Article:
Parsons Dance Company tells stories through movement

Photo courtesy of the Parsons Dance Company.

If wonderful works of athleticism and contortion are what you seek, then Parsons Dance Company is the one to see. The contemporary American dance company gave an impressive performance at Florida State University’s Ruby Diamond Concert Hall Saturday evening.

Parsons Dance Company was founded by artistic director David Parsons and Tony Award-winning lighting designer Howell Binkley in 1985.Their chops really showed grand spectacles of choreography as well as captivating uses of lighting to add to the tone of the show.

The Opening Nights’ staff was incredibly helpful throughout the show. They promptly assist you with finding what you’re looking for. After entering the concert hall, legal adults can help themselves to the bar that has many beverage choices. Sip and mingle with other patrons in lobby before the show.

Entering the house, you feel like you’re entering an olden-day opera house. The scenery had a nuanced Lincoln and Boothe style to it.

The show consisted of six dance pieces. A warning was given for the use of strobe lights in one routine. They told stories through movement and energy by manipulating space and lighting.

The dancers were obviously at peak human condition. They were ethnically diverse as well.

The stage was immaculate, with a pitch-black backdrop that accentuated the lighting, and added depth to the stage.

The first piece started the show with flair. The costumes were reminiscent of old Louisianan garb. The music selection for the first routine sounded like a modern James Bond intro song. Much like Bond, the dancers moved swiftly, agile and elegant. It was as if Mozart and Leonardo Da Vinci co-fathered a child that was dance.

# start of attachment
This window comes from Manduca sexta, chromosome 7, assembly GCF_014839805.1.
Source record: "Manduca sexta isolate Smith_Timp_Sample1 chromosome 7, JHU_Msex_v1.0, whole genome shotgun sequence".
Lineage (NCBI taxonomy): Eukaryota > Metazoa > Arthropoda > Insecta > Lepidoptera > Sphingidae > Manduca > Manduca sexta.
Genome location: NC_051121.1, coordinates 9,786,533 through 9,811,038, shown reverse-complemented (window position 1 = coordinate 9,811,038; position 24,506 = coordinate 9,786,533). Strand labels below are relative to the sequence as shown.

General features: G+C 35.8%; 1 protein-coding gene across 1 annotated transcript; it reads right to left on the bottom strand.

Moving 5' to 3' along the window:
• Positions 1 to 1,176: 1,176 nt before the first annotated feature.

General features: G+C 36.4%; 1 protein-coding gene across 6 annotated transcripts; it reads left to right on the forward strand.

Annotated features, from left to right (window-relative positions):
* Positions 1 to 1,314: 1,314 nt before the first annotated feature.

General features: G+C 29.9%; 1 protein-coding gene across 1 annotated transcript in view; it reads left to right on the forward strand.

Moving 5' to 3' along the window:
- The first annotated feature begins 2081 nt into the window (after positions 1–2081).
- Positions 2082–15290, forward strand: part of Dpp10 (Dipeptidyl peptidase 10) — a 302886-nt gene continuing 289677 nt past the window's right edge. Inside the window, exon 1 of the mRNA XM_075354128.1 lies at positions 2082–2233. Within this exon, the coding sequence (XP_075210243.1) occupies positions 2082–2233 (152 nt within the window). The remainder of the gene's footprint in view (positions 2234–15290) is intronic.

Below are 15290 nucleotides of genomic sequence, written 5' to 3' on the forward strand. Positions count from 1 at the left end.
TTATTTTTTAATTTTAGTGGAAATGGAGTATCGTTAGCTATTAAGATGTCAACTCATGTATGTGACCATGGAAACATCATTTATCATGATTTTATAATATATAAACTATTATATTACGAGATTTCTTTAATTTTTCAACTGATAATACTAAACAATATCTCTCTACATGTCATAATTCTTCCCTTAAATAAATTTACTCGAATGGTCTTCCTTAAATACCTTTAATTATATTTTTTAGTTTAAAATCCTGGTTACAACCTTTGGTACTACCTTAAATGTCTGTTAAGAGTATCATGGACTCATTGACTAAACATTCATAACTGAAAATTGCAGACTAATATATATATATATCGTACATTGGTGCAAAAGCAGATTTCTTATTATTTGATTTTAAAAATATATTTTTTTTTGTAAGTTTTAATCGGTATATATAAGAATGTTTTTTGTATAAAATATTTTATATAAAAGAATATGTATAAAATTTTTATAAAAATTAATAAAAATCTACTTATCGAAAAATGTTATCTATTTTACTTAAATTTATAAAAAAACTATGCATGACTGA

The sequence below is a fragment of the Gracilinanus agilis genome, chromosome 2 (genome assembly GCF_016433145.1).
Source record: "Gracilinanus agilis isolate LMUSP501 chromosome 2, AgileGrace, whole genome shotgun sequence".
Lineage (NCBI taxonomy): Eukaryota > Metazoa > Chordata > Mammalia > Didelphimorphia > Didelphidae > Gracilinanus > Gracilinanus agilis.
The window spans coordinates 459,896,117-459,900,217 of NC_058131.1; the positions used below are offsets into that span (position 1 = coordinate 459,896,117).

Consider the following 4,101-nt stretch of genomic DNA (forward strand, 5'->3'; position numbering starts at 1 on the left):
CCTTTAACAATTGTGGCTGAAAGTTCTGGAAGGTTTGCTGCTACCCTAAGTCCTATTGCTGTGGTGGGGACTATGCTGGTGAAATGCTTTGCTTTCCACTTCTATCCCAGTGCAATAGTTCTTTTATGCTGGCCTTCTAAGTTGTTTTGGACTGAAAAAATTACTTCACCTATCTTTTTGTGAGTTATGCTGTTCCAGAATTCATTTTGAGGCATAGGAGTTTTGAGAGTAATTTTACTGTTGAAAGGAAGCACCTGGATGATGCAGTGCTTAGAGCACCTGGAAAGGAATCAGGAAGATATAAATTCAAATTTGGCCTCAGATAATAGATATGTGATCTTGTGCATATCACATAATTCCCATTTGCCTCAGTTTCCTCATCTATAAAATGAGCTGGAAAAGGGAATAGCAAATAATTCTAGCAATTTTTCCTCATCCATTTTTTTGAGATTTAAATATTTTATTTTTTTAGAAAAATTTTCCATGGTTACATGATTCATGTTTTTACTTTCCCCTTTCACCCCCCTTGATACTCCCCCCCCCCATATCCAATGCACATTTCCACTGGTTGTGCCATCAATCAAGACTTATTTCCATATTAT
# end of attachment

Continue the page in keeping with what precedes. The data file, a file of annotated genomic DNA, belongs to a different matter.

In the second piece, the fiercest moves were when the girls jumped backwards wrapping their body around their partner. Each dancer embodied a character and that character’s personality was expressed through movement. These personalities interacted with each other throughout the piece.

The third piece was a dance with just hands. Creative lighting illuminated the hands. This made the hands look like dancing flames at times. They twisted. They clapped. They hi-fived and they snapped. This choreography was designed for special sensory showings. The special sensory showings allow special needs audience such as those with autism to respond and express themselves throughout the show.

The second half of the show included some very colorful Mexican Day of the Dead like costumes that evoked feelings of Mardi Gras cheer. Skeletons never moved so smooth.

My favorite piece was the strobe light piece that showcased why Binkley won his Tony Award for lighting. It should suffice to say that with just strobe lights and timing, this ensemble made a woman levitate.

The show was great and Opening Nights performances are a true treat. Audiences can expect to leave reasonably amazed.